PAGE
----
That said, not having spousal support (or support of close friends and family) can be challenging. If you struggle like Keisha what I’ve found to be helpful is to explain a bit about how I structure my day and my time for these people. By sharing that I tend to spend hours a day on calls–just like them–I try t carve out time during the afternoon if possible to write strategy and plans–just like them–and have regular check-ins with my manager and team–just like them–it helps a bit.

If you’re a significant other, friend, or family member of someone who works remotely take them seriously. End of story. This is their job, their livelihood, where and how they spend a significant portion of their life. They don’t think twice (hopefully) about how you manage your work day so don’t think twice about theirs. Oh, and don’t touch the desk.

Have you experienced family and friends not valuing your work because it’s done from home? How have you coped? Share in the comments below!

My secret to staying sane while working from my home all week

Stress ManagementWork From HomeWorking Remotely

When you’re home all day, every day, all week, every week it’s natural to begin to feel a little cooped up. So how do you fight these feelings? How do you remain a sane human, not get completely sick of your space, oh and stay engaged in your work for your company that is affording you the opportunity to be remote?? To answer this it’s important to consider the mindset and experience of the remote worker.

When you don’t got into an office every day there are some inherent social aspects of a job that you miss out on. Sure you can participate in a team fantasy football league and make picks in a March Madness bracket but there are social aspects that you just simply don’t get to be a part of: happy hours, group lunches, decorating a co-worker’s cube for her birthday.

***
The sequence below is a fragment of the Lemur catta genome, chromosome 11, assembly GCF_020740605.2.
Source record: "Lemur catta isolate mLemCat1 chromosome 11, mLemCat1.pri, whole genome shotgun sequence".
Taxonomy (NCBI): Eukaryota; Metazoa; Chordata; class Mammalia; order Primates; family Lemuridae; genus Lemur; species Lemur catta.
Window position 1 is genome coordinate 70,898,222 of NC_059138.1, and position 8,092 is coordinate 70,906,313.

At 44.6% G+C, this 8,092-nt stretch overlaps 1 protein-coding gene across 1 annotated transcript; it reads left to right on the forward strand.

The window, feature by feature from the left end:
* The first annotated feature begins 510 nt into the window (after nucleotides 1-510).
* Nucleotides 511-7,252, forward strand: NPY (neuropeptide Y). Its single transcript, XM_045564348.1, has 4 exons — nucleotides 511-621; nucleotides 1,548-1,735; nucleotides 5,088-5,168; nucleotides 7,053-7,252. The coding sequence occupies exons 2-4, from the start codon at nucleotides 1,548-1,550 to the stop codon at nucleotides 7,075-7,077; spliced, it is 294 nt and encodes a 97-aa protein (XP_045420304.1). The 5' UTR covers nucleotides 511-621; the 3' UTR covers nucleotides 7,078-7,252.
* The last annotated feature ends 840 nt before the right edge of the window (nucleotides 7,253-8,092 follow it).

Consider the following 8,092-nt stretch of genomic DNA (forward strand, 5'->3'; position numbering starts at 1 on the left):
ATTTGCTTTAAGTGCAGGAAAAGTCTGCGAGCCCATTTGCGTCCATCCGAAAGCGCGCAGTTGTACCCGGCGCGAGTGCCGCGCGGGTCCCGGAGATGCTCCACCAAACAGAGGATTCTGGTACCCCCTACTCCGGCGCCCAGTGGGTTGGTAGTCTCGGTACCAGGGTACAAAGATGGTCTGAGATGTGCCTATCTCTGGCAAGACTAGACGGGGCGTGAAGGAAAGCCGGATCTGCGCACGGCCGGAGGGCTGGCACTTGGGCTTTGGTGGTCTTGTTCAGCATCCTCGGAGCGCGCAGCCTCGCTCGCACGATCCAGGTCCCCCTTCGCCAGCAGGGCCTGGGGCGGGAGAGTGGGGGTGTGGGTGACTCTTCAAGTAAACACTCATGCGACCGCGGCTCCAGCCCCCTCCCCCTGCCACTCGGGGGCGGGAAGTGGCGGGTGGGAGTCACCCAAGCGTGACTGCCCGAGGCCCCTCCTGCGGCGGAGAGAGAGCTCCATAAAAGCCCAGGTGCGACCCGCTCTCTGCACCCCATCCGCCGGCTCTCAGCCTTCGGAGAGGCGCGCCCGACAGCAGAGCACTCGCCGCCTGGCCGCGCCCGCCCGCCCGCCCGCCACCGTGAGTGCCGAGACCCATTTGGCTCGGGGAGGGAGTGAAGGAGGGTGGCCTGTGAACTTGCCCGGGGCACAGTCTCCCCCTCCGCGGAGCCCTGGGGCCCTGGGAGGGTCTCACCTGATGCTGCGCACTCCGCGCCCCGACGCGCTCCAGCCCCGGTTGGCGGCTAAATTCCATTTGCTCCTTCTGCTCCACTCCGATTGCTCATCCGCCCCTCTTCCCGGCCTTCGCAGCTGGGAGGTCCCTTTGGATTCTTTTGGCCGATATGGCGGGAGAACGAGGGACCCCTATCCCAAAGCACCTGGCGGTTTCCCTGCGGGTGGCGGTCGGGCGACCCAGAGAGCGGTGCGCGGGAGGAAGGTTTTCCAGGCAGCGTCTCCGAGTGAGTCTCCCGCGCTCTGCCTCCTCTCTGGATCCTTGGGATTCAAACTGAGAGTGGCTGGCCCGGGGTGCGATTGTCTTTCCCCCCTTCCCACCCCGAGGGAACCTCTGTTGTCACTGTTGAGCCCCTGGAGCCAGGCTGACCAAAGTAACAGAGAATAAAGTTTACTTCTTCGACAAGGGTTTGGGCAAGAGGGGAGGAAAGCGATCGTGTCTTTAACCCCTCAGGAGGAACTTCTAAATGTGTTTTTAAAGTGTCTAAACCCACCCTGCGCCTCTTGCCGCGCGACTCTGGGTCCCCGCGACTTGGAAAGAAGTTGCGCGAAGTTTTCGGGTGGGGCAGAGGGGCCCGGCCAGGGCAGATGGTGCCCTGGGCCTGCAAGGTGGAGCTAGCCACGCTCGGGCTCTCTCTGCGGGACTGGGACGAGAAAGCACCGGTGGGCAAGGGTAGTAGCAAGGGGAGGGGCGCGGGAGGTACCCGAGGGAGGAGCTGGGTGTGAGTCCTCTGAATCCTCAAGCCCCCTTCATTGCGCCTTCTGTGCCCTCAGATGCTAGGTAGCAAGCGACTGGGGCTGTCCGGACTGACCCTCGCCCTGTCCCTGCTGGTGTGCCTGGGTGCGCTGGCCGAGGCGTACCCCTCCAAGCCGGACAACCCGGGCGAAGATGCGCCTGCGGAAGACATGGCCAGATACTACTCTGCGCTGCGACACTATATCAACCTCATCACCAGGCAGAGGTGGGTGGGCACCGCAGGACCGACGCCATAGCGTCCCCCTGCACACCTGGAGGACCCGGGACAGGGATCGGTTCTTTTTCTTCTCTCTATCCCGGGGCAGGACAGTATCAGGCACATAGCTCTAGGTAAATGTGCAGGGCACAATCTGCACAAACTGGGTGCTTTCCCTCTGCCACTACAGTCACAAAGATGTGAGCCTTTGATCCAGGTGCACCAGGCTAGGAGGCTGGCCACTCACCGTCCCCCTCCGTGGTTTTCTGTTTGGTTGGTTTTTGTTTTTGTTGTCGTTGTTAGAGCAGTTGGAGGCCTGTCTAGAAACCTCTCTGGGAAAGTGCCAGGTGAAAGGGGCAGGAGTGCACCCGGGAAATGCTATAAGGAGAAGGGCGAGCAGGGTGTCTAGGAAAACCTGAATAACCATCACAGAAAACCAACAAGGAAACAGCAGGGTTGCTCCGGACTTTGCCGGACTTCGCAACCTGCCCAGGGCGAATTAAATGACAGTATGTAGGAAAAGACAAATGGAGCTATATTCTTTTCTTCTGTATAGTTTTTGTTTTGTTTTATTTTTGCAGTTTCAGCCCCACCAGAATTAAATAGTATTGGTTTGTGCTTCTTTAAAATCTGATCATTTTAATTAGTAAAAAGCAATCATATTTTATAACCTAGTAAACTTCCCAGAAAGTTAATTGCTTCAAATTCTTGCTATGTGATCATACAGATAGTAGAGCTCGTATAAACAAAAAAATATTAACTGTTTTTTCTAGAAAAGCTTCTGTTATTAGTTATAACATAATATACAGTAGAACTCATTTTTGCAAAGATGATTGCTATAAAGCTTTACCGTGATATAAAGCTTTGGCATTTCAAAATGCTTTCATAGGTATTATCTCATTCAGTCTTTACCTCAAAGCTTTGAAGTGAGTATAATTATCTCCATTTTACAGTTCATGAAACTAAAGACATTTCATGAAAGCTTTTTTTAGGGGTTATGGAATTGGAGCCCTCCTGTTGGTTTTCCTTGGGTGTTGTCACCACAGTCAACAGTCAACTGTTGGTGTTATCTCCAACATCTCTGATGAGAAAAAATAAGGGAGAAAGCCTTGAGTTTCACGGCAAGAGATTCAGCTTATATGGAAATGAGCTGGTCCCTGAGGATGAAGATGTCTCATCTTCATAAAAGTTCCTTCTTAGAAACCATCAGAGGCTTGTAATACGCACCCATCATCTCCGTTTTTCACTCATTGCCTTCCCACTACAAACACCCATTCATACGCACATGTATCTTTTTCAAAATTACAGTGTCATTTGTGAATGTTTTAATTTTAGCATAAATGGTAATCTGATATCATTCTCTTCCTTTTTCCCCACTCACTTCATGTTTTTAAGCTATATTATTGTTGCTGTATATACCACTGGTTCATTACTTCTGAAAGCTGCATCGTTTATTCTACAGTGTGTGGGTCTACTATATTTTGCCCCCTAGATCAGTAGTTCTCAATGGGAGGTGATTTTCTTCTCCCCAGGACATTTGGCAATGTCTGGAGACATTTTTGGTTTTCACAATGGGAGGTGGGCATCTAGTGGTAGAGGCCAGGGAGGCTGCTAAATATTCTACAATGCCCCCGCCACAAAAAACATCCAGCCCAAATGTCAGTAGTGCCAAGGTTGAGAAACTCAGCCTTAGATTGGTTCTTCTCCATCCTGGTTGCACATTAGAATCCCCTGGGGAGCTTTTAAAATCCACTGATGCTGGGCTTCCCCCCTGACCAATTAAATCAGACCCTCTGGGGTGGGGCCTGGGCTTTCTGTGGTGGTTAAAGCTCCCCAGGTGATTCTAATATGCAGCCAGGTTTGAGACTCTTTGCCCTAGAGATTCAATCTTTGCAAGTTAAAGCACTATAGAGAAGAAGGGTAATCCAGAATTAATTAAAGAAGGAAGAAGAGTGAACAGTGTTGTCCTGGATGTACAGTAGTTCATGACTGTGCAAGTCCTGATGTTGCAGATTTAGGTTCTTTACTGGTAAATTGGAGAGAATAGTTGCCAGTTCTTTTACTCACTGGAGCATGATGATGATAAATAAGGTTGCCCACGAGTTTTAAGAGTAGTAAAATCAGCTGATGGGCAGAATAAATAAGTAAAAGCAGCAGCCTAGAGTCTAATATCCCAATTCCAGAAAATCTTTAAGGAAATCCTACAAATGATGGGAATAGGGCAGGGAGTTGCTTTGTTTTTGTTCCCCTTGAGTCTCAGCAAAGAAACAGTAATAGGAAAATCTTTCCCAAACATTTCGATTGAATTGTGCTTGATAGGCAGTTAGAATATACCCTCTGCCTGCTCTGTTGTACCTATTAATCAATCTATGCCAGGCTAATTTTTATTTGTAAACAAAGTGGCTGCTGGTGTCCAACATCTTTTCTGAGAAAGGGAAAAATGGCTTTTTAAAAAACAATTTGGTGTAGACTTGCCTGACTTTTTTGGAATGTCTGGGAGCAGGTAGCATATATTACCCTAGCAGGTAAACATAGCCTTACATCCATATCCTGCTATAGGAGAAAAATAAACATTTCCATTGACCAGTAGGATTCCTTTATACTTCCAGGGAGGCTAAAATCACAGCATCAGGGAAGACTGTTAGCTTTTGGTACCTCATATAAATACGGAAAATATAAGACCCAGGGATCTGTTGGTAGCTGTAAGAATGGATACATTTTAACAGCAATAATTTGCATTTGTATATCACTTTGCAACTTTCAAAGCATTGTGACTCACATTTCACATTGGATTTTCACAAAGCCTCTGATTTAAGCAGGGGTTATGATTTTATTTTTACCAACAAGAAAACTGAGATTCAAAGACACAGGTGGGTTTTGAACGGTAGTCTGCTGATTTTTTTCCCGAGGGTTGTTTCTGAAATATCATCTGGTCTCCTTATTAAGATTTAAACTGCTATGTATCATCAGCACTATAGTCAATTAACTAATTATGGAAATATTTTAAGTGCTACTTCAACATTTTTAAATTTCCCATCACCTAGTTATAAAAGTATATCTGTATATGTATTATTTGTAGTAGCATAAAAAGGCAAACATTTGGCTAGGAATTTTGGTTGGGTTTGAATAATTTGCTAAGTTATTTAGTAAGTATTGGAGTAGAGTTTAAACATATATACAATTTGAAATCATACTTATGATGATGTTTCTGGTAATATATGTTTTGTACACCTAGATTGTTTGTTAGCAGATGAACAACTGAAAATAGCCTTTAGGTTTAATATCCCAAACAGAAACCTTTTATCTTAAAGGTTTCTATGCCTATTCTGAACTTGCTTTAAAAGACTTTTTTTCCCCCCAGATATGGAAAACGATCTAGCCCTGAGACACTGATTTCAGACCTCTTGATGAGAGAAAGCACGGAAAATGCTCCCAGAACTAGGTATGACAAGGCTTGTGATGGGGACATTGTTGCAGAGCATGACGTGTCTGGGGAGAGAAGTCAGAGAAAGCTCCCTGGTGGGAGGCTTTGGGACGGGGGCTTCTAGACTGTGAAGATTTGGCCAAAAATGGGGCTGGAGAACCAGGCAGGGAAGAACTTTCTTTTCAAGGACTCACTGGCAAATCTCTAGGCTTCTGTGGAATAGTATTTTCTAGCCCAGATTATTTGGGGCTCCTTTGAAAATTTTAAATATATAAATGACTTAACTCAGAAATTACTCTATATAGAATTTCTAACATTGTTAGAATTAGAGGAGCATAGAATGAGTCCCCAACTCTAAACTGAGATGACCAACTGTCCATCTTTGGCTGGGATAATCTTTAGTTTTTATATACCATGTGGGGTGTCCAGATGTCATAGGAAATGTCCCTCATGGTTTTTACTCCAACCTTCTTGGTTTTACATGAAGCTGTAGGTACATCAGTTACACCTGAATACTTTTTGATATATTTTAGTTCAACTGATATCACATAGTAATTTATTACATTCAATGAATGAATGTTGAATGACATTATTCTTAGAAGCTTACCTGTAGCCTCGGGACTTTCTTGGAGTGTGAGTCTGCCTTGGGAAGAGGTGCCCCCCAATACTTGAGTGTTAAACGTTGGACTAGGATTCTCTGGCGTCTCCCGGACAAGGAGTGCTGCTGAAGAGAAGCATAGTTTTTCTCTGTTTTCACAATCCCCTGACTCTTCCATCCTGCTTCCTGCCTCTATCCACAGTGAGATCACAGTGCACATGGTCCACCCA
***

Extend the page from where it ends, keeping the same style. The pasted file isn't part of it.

Even if the social piece of your job isn’t all that important to you, the simple act of getting out of your house every day and interacting with other humans is something that you will notice. And if you’re like me and don’t live with a significant other, kids, roommates, or even have a pet, this can particularly take a toll.

It’s easy to fall into the mundane routine of getting up, having breakfast, working, having lunch, working, hitting the gym, having dinner, relaxing, going to bed. Rinse and repeat. Even if you have a roommate, significant other you live with, or even a pet, it’s easy to fall into this trap. It’s easy to fall into this trap if you do go into an office each day.

So how do you avoid getting massive cabin fever and going stir crazy when you spend a significant portion of your life cooped up in your home? What’s my trick?

I get out.

I’m not talking about spending an afternoon or two a week at Starbucks. I do that sometimes but that’s not the real interaction I seek. What I have found to be most effective is to have actual plans during the work week. Like going on a walk or doing a gym class with a friend at night. Or making a point to go out to dinner or drinks or a sporting event.

This isn’t rocket science, I know. But think about how easy it is to fall into that mundane daily cycle. And think about what you want to be doing after a looong day. If you’re anything like me and you crave (and need) down time to recharge and reflect; after a demanding day I love nothing more than curling up with a book or watching TV in peace. Especially after a few hectic days it’s so easy for me to go hermit mode at night; I tell myself I’ll see my friends and interact with the world on the weekend.